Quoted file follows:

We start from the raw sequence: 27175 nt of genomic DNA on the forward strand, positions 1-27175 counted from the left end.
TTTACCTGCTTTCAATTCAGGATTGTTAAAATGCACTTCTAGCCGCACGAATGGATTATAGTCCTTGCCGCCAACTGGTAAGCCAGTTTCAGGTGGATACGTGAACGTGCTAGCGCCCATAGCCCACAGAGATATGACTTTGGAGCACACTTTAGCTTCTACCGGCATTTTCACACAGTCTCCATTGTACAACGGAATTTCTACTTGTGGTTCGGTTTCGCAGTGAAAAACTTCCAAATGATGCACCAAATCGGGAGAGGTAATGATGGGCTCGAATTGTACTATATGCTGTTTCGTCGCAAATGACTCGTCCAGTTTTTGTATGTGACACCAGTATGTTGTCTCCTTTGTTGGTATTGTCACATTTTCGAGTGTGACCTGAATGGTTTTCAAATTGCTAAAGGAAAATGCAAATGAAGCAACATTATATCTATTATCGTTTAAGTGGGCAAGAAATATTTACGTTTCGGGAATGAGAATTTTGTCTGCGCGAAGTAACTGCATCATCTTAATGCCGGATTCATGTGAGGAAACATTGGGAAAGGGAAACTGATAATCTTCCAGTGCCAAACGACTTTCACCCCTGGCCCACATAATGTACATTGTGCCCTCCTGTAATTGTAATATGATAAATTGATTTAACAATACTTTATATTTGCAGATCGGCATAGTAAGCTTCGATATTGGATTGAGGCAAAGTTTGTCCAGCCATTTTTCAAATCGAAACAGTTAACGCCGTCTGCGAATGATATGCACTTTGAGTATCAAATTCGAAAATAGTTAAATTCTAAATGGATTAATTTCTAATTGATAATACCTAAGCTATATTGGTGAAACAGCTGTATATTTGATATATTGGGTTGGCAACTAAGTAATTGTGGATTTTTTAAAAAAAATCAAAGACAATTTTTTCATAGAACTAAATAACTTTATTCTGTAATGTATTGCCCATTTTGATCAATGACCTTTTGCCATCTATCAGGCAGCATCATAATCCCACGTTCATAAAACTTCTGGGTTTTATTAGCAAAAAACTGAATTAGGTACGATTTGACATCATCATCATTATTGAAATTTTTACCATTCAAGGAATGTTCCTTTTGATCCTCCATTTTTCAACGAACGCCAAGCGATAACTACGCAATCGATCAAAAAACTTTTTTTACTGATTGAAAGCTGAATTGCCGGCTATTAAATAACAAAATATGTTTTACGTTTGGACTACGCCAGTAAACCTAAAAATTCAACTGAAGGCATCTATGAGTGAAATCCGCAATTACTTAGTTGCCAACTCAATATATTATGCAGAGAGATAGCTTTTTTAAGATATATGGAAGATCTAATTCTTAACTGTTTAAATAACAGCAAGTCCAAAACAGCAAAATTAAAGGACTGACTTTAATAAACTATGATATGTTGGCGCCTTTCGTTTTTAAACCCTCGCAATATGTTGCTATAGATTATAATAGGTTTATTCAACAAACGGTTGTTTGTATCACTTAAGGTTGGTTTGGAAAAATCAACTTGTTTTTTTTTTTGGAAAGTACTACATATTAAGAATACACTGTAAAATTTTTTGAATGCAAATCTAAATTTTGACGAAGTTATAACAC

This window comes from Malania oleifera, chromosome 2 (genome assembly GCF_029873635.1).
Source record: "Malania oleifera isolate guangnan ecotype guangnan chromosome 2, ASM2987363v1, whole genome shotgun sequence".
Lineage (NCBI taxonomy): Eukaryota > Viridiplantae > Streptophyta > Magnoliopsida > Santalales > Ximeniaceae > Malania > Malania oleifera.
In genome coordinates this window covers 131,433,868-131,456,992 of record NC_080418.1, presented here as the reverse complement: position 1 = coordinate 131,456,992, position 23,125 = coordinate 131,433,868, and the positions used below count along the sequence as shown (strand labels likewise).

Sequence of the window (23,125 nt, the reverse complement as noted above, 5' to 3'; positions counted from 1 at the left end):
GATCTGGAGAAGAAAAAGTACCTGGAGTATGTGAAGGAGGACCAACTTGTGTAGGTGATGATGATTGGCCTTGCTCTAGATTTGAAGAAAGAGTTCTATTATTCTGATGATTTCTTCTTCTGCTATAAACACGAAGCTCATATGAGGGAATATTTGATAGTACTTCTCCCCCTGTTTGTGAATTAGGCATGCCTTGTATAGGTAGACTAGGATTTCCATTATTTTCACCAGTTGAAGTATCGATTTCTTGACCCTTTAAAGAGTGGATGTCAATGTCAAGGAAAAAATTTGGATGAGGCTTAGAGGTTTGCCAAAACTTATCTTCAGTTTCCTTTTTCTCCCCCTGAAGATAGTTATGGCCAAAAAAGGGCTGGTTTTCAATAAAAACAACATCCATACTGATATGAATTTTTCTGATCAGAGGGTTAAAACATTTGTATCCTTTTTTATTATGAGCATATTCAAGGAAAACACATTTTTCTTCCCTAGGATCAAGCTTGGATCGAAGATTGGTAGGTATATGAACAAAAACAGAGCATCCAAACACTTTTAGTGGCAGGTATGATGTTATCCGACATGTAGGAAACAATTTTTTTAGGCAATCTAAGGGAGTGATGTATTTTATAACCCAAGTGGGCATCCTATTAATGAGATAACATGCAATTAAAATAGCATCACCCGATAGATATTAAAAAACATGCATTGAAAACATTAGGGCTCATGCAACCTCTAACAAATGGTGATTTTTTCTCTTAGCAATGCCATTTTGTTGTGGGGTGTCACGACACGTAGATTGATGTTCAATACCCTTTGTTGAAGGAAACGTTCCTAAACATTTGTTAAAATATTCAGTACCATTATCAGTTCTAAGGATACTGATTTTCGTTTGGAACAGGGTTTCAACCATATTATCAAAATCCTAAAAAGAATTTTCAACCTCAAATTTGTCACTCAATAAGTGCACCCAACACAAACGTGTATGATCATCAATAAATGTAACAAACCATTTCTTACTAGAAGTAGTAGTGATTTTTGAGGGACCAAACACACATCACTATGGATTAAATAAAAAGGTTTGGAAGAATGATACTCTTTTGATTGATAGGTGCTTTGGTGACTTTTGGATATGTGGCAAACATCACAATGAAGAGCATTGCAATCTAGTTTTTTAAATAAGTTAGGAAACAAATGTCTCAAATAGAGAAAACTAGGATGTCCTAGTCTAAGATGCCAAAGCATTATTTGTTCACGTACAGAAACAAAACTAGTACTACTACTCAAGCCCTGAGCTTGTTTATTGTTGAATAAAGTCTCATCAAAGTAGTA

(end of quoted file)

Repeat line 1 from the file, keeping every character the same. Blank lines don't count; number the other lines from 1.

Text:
We start from the raw sequence: 27175 nt of genomic DNA on the forward strand, positions 1-27175 counted from the left end.